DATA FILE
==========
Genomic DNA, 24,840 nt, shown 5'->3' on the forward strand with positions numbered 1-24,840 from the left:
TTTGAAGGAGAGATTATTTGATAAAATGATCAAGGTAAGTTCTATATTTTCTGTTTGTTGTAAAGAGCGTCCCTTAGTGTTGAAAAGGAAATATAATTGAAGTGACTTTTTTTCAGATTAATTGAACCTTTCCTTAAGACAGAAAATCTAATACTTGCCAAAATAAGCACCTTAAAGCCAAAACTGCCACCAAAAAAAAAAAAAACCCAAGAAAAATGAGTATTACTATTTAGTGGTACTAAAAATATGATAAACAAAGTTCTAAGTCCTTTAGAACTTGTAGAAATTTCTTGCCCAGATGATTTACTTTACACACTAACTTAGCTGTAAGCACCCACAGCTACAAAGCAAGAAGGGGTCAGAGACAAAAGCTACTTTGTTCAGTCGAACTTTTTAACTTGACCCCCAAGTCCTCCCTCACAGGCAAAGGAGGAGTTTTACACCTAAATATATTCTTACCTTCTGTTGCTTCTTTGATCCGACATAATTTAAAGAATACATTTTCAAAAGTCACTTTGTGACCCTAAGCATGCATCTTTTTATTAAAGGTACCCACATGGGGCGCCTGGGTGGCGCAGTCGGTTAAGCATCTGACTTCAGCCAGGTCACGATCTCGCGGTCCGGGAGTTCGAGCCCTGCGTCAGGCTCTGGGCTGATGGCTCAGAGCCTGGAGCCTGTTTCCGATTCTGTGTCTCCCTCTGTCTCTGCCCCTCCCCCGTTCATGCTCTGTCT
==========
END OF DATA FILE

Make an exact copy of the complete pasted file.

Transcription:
Genomic DNA, 24,840 nt, shown 5'->3' on the forward strand with positions numbered 1-24,840 from the left:
TTTGAAGGAGAGATTATTTGATAAAATGATCAAGGTAAGTTCTATATTTTCTGTTTGTTGTAAAGAGCGTCCCTTAGTGTTGAAAAGGAAATATAATTGAAGTGACTTTTTTTCAGATTAATTGAACCTTTCCTTAAGACAGAAAATCTAATACTTGCCAAAATAAGCACCTTAAAGCCAAAACTGCCACCAAAAAAAAAAAAAACCCAAGAAAAATGAGTATTACTATTTAGTGGTACTAAAAATATGATAAACAAAGTTCTAAGTCCTTTAGAACTTGTAGAAATTTCTTGCCCAGATGATTTACTTTACACACTAACTTAGCTGTAAGCACCCACAGCTACAAAGCAAGAAGGGGTCAGAGACAAAAGCTACTTTGTTCAGTCGAACTTTTTAACTTGACCCCCAAGTCCTCCCTCACAGGCAAAGGAGGAGTTTTACACCTAAATATATTCTTACCTTCTGTTGCTTCTTTGATCCGACATAATTTAAAGAATACATTTTCAAAAGTCACTTTGTGACCCTAAGCATGCATCTTTTTATTAAAGGTACCCACATGGGGCGCCTGGGTGGCGCAGTCGGTTAAGCATCTGACTTCAGCCAGGTCACGATCTCGCGGTCCGGGAGTTCGAGCCCTGCGTCAGGCTCTGGGCTGATGGCTCAGAGCCTGGAGCCTGTTTCCGATTCTGTGTCTCCCTCTGTCTCTGCCCCTCCCCCGTTCATGCTCTGTCT